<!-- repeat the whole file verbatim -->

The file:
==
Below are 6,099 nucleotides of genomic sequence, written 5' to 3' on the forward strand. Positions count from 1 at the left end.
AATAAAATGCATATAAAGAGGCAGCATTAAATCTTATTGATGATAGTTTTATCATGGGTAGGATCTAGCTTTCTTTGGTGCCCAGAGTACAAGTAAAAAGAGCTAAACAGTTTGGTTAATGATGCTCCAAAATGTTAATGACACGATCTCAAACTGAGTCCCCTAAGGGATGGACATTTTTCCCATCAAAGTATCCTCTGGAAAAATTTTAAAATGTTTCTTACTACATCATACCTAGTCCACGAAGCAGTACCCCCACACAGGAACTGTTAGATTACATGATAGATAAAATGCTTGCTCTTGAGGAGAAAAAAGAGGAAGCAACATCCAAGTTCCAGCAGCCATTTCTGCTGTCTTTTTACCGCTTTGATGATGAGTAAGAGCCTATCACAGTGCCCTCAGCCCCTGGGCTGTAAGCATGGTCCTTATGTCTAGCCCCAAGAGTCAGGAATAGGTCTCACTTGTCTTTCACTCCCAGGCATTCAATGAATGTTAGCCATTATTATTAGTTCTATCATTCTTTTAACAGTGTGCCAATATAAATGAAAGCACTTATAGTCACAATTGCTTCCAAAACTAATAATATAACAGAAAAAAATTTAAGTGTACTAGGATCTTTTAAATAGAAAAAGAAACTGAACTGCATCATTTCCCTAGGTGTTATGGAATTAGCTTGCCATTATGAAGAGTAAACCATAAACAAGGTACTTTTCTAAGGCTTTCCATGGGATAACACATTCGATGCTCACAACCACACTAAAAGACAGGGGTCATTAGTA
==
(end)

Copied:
Below are 6,099 nucleotides of genomic sequence, written 5' to 3' on the forward strand. Positions count from 1 at the left end.
AATAAAATGCATATAAAGAGGCAGCATTAAATCTTATTGATGATAGTTTTATCATGGGTAGGATCTAGCTTTCTTTGGTGCCCAGAGTACAAGTAAAAAGAGCTAAACAGTTTGGTTAATGATGCTCCAAAATGTTAATGACACGATCTCAAACTGAGTCCCCTAAGGGATGGACATTTTTCCCATCAAAGTATCCTCTGGAAAAATTTTAAAATGTTTCTTACTACATCATACCTAGTCCACGAAGCAGTACCCCCACACAGGAACTGTTAGATTACATGATAGATAAAATGCTTGCTCTTGAGGAGAAAAAAGAGGAAGCAACATCCAAGTTCCAGCAGCCATTTCTGCTGTCTTTTTACCGCTTTGATGATGAGTAAGAGCCTATCACAGTGCCCTCAGCCCCTGGGCTGTAAGCATGGTCCTTATGTCTAGCCCCAAGAGTCAGGAATAGGTCTCACTTGTCTTTCACTCCCAGGCATTCAATGAATGTTAGCCATTATTATTAGTTCTATCATTCTTTTAACAGTGTGCCAATATAAATGAAAGCACTTATAGTCACAATTGCTTCCAAAACTAATAATATAACAGAAAAAAATTTAAGTGTACTAGGATCTTTTAAATAGAAAAAGAAACTGAACTGCATCATTTCCCTAGGTGTTATGGAATTAGCTTGCCATTATGAAGAGTAAACCATAAACAAGGTACTTTTCTAAGGCTTTCCATGGGATAACACATTCGATGCTCACAACCACACTAAAAGACAGGGGTCATTAGTA